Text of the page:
I consider myself quite devoted to antipasti and this is one of my favourites, both for its ritual and its unique taste. The ritual: running your finger down the side of the fave and feeling the velvety lining of the pod, popping out the first fave, easing away it’s tough outer jacket to reveal the tender, brilliant green bean, chiseling away a little hunk of pecorino. The taste of the two together: the tender, bittersweet, soft waxy bean contrasted with the salty, grainy cheese.
Talking of antipasti, all these words are a long rambling antipasti – I’m also a believer in long rambling antipasti – tasty morsels in preparation for il primo, todays recipe, a particularly good one, the one Vincenzo and I ate yesterday, Spaghetti with fresh tomato sauce and mussels.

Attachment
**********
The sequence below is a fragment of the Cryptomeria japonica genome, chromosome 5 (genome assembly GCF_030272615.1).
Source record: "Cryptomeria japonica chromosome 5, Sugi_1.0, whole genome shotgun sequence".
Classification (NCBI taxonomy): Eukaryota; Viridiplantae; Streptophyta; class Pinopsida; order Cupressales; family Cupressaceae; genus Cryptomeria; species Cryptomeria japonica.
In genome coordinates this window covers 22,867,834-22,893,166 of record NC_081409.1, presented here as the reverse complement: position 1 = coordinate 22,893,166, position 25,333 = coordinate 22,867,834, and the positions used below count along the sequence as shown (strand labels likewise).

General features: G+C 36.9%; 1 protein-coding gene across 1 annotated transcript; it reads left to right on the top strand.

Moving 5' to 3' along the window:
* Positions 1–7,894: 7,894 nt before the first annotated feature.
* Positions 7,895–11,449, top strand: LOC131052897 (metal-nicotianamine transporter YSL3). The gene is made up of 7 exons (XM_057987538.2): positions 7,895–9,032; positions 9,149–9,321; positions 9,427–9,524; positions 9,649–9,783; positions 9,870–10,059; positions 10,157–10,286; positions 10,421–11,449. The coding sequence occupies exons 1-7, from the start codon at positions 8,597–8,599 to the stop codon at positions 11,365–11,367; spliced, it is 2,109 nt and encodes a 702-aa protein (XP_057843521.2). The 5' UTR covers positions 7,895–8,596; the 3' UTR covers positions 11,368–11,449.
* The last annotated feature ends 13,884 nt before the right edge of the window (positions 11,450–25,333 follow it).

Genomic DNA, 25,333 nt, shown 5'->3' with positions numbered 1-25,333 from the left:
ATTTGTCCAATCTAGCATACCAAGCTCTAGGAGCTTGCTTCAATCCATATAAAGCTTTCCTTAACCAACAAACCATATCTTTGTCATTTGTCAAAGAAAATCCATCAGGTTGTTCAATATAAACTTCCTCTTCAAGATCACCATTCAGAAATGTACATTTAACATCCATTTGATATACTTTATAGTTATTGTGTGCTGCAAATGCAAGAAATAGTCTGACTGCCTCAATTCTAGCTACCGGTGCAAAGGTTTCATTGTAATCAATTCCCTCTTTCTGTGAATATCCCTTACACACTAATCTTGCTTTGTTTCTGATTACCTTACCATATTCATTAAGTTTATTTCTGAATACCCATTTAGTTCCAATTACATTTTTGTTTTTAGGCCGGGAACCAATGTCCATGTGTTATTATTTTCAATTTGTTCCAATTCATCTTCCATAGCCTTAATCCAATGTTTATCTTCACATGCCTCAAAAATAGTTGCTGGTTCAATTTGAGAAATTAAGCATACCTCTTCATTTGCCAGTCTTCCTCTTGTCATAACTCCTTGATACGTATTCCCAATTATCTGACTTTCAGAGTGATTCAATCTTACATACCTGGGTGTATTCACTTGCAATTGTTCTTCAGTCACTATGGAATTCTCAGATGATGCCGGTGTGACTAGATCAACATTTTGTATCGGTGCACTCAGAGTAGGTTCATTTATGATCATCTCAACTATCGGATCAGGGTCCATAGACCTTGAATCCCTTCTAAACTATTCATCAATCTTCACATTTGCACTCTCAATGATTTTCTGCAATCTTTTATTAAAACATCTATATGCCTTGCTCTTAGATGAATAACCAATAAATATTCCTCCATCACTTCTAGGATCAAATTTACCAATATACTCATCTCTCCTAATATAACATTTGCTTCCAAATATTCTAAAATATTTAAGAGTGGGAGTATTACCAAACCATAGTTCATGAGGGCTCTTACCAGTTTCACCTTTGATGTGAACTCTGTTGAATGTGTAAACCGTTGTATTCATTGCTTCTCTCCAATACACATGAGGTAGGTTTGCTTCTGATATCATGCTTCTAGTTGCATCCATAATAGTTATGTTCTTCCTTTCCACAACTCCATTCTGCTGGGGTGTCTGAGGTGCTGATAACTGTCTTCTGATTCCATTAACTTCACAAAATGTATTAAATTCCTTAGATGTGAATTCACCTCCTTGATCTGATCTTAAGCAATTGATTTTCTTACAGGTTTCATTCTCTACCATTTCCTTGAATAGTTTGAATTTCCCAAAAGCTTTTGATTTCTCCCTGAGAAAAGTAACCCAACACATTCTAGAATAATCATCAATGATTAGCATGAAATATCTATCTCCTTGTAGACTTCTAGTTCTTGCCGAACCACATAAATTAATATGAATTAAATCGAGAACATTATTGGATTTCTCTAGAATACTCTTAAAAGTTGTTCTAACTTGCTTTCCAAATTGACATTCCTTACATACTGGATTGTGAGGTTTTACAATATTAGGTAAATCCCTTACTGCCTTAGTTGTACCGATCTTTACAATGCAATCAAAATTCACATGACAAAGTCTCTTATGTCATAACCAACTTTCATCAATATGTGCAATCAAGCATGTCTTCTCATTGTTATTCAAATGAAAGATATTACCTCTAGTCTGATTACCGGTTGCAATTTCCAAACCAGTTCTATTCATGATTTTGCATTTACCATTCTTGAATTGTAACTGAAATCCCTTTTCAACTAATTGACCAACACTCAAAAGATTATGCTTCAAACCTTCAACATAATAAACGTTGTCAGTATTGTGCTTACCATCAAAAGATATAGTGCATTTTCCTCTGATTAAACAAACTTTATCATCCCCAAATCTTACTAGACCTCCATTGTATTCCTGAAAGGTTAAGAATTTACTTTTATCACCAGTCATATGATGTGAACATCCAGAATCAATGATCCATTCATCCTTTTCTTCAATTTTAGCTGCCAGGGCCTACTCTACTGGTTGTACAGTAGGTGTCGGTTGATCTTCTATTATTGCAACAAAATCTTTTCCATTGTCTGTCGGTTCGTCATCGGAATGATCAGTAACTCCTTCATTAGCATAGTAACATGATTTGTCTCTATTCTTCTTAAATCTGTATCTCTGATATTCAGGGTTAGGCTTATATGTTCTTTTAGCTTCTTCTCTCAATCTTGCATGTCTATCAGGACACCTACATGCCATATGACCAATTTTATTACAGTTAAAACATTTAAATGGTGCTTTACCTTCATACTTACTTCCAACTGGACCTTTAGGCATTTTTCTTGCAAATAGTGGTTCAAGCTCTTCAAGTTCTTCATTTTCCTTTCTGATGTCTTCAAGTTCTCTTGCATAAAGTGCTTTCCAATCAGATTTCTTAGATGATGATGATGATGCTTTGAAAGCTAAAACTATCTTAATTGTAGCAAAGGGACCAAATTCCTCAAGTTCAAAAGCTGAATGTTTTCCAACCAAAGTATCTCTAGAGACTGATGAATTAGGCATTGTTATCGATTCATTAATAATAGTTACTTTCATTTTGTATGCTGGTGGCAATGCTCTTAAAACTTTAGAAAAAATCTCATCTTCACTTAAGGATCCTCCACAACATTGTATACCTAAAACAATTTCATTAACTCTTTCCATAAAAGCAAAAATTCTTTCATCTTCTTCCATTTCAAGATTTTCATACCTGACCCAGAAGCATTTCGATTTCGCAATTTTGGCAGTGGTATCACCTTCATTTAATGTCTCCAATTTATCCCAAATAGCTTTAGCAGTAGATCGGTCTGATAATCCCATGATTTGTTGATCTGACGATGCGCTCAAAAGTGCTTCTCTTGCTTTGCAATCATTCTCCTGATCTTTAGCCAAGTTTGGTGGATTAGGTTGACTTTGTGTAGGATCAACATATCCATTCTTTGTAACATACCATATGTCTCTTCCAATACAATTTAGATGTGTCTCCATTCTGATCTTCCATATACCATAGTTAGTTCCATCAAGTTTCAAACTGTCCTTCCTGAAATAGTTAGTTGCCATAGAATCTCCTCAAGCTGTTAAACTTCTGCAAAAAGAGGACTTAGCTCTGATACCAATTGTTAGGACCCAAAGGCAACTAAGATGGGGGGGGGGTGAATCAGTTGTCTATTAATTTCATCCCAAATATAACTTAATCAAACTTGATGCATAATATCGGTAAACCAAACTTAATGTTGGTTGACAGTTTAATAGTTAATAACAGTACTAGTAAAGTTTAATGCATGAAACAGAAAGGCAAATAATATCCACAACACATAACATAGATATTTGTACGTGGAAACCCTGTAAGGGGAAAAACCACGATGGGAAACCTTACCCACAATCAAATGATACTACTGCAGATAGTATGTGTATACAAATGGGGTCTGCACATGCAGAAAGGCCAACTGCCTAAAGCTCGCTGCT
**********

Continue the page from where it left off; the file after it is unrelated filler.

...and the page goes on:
I’ve had it in mind to make spaghetti with a tomato and mussel sauce for some time now, ever since eating a really excellent plateful at La Torricella late last summer. I’ve daydreamed of that bowl of al-dente spaghetti coated with a soft, sweet, fresh tomato sauce and studded with tender mussels, with a sea-salty kick of shellfish liquor and heat of peperoncino, the grassy flecks of parsley and oregano. It has only taken me 8 months. Actually in Rachel terms 8 months is relatively snappy. My procrastination however, has not been such a bad thing, I don’t think this sauce would be as deliciously soft and sweet made with the tinned tomatoes that sustain us through the winter. Now’s the time, late April, early May as the first truly deep-red tomatoes with their tangle of vines appear at the market. ‘Le cozze sono buone in Aprile, il migliore’ – ‘the mussels are good in April, the best‘ promises my fishmonger smoothing down his unruly handlebar moustache. He always makes such promises. On this occasion he’s right though, inside each curved inky blue-black shell we find a curious orange creature, plump, juicy and tender.